A big part of my working life is spent looking at data sets – data that has been synthetically created, and it got me thinking about the evolution of all things synthetic…
Synthetic products (or human-made) have a rich and intriguing history. The invention of Bakelite, the first synthetic plastic, by Leo Baekeland in 1907 marked the beginning of the synthetic product era. Bakelite, made from phenol derived from coal tar, paved the way for a plethora of now-common synthetic plastics such as polystyrene, polyester, PVC, polythene, and nylon (and before I hear howls of derision, yes I am aware that these inventions are not particularly eco-friendly).
Whatever we think of them these days, synthetic products have gained widespread acceptance due to their adaptability, longevity, and cost-effectiveness. Synthetic oil, for example, is a preferred alternative to traditional oil because it is more durable and resistant to degradation. Another example of a synthetic product that has been widely adopted is nylon. It was the world’s first fully synthetic fibre, introduced at the New York World’s Fair of 1939-40, and quickly became a huge success, selling 64 million pairs of nylon stockings for DuPont in their first year alone. Today it’s still widely used in fabrics, upholstery, sports articles, instrument strings, and automotive parts. Recent advancements in synthetic products (like our synthetic data) are changing the face of various industries. Synthetic images of biologically accurate crop and weed plant species can be used to train agricultural AI solutions, leading to increased efficiency, adoption of new technology by farmers, and improved crop production.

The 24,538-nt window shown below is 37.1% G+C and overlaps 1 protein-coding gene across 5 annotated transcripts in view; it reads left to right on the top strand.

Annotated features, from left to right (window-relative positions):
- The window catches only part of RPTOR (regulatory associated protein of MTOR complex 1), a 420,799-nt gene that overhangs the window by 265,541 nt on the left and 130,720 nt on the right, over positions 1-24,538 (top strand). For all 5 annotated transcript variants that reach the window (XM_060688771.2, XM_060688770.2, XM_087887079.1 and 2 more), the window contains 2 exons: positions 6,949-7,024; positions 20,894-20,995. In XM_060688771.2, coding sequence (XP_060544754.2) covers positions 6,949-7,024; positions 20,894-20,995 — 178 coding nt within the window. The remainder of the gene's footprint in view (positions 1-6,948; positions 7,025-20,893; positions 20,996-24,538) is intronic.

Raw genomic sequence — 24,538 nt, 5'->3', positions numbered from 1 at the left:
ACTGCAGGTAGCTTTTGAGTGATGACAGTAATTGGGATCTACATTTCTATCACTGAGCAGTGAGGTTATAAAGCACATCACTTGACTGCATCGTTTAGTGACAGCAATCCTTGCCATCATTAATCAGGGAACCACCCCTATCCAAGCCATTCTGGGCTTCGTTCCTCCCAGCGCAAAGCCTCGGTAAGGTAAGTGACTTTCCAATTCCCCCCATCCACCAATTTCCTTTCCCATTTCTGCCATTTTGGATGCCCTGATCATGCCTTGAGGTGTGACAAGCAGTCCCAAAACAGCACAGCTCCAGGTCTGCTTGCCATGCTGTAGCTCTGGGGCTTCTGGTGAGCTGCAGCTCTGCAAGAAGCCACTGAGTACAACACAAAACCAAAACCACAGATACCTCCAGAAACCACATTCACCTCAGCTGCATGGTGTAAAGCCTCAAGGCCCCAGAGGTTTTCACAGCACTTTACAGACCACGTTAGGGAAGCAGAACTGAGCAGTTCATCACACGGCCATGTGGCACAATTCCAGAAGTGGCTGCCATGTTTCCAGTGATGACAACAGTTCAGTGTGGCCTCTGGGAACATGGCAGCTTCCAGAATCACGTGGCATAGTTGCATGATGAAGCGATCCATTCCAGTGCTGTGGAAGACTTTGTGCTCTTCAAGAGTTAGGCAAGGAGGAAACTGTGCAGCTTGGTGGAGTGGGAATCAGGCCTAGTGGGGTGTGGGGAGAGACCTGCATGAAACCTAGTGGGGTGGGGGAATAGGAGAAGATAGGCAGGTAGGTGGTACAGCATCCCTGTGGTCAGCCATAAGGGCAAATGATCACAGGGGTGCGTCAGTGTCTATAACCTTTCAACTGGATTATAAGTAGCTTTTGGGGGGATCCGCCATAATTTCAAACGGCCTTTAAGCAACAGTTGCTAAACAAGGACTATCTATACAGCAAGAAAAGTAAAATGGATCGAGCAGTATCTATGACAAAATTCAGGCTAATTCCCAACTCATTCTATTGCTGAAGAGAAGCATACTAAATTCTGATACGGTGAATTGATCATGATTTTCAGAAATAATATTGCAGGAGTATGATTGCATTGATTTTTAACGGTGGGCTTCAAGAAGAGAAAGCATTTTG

In conclusion, from Bakelite to synthetic data, synthetic products have revolutionized our lives and continue to play a significant role.